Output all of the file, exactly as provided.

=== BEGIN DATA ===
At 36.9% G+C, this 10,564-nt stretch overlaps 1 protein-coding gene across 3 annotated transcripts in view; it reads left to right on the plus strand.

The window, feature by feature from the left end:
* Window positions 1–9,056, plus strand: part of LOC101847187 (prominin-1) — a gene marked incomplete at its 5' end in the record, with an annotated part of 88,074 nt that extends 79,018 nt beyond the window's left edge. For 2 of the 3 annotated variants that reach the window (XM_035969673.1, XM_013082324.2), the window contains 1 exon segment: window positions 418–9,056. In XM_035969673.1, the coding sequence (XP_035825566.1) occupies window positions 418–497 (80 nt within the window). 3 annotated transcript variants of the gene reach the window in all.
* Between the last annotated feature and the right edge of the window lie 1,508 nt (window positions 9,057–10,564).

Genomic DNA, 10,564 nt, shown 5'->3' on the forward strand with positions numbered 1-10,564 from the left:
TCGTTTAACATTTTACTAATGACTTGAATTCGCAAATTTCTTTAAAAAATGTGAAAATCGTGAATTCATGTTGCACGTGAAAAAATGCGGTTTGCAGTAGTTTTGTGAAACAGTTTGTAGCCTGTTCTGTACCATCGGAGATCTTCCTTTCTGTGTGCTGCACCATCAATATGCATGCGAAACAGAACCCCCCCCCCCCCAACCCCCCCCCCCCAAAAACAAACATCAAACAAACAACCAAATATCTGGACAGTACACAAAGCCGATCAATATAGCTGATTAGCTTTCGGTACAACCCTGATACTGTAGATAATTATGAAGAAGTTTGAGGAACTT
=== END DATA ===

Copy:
At 36.9% G+C, this 10,564-nt stretch overlaps 1 protein-coding gene across 3 annotated transcripts in view; it reads left to right on the plus strand.

The window, feature by feature from the left end:
* Window positions 1–9,056, plus strand: part of LOC101847187 (prominin-1) — a gene marked incomplete at its 5' end in the record, with an annotated part of 88,074 nt that extends 79,018 nt beyond the window's left edge. For 2 of the 3 annotated variants that reach the window (XM_035969673.1, XM_013082324.2), the window contains 1 exon segment: window positions 418–9,056. In XM_035969673.1, the coding sequence (XP_035825566.1) occupies window positions 418–497 (80 nt within the window). 3 annotated transcript variants of the gene reach the window in all.
* Between the last annotated feature and the right edge of the window lie 1,508 nt (window positions 9,057–10,564).

Genomic DNA, 10,564 nt, shown 5'->3' on the forward strand with positions numbered 1-10,564 from the left:
TCGTTTAACATTTTACTAATGACTTGAATTCGCAAATTTCTTTAAAAAATGTGAAAATCGTGAATTCATGTTGCACGTGAAAAAATGCGGTTTGCAGTAGTTTTGTGAAACAGTTTGTAGCCTGTTCTGTACCATCGGAGATCTTCCTTTCTGTGTGCTGCACCATCAATATGCATGCGAAACAGAACCCCCCCCCCCCCAACCCCCCCCCCCCAAAAACAAACATCAAACAAACAACCAAATATCTGGACAGTACACAAAGCCGATCAATATAGCTGATTAGCTTTCGGTACAACCCTGATACTGTAGATAATTATGAAGAAGTTTGAGGAACTT